New data shows that New Jersey leads the nation in pedestrian motor vehicle accidents, and one Atlantic County Police Department took to the streets Thursday to reinforce the rules for both pedestrians and motorists.
What you're looking at is no ordinary pedestrian crossing the street; it's actually patrolman Jason Rigby of the Hammonton Police Department crossing a busy intersection in downtown Hammonton as part of a pedestrian safety exercise.
"Today [Thursday] what we're doing is trying to educate the public as far as having them stop for pedestrians in the cross walks," said Corp. Jay Pinto of the Hammonton Police Dept.
Newly released statistics shows that New Jersey leads the nation in pedestrian accidents; the Hammonton Police Department conducted this safety exercise as part of a state-wide grant given to police departments to help reduce the amount of pedestrian motor vehicle accidents.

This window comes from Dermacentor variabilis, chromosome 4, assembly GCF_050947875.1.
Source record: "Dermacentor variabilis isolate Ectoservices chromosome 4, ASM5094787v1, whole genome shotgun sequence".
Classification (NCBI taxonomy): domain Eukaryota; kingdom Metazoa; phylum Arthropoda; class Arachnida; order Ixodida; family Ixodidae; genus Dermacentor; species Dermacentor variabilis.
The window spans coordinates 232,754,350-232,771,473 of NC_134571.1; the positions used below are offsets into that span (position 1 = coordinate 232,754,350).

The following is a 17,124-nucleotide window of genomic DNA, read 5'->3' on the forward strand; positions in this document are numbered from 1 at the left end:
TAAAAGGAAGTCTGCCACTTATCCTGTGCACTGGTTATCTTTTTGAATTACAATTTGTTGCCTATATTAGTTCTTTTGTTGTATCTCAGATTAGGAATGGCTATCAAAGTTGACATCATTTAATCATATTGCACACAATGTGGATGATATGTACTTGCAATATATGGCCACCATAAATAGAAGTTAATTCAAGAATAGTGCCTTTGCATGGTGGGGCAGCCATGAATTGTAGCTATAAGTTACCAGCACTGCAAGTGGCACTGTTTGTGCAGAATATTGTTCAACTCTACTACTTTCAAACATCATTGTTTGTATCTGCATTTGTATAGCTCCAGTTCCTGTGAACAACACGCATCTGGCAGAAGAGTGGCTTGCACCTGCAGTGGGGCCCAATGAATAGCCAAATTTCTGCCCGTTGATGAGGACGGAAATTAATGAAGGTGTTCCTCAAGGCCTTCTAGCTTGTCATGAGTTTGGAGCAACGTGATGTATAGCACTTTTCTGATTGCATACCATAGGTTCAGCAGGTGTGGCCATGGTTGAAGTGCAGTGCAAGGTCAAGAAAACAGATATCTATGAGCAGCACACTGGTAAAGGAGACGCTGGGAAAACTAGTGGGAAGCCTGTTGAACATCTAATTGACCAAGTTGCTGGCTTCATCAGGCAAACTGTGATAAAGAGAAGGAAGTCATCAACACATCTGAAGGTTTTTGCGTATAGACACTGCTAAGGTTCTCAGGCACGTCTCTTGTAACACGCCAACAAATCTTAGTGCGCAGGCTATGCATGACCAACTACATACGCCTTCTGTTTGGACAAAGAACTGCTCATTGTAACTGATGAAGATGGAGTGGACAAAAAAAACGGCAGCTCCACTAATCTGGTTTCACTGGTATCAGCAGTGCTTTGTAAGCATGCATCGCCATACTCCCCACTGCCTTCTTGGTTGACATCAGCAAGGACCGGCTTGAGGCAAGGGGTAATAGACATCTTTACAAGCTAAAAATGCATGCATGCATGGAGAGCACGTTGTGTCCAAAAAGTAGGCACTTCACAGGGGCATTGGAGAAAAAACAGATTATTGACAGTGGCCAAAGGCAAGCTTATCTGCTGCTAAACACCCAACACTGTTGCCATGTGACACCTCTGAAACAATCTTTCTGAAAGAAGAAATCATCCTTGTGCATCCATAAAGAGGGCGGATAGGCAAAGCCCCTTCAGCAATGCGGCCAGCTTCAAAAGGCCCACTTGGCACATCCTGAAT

"What I'm seeing right now is a lot of people very well distracted," Pinto said. "They're not paying attention to our decoy who does step into our crosswalk."
"It's nerve-wrecking and I'm trained to be out here to watch and make sure it's safe to cross the road but the average civilian crossing the road isn't really trained to be as careful as I am," explained Ptl. Jason Rigby of the Hammonton Police Dept.
Ptl. Rigby walked the intersection for nearly five hours and for any motorists, who failed to come to a complete stop for the decoy, found themselves pulled over by officers just a block away, who hand them an informative pamphlet of the law instead of a ticket.
"We decided we are not going to hand out summons we're not looking to go out to get money," Rigby said. "We're out to educate everybody it is a new law it was implemented within the last two years. Not too many people are aware of it. It's actually stop not yield.
According to Ptl. Rigby, more than 100 motorists failed to come to a complete stop.
A number they did not expect.
We had our teams both North and South stop ask us to slow down or stop for a couple minutes because they couldn't keep up to explain to the people what they had done.
The Hammonton Police Dept. will conduct about 20 more pedestrian safety exercises within the near future before they really start enforcing the law.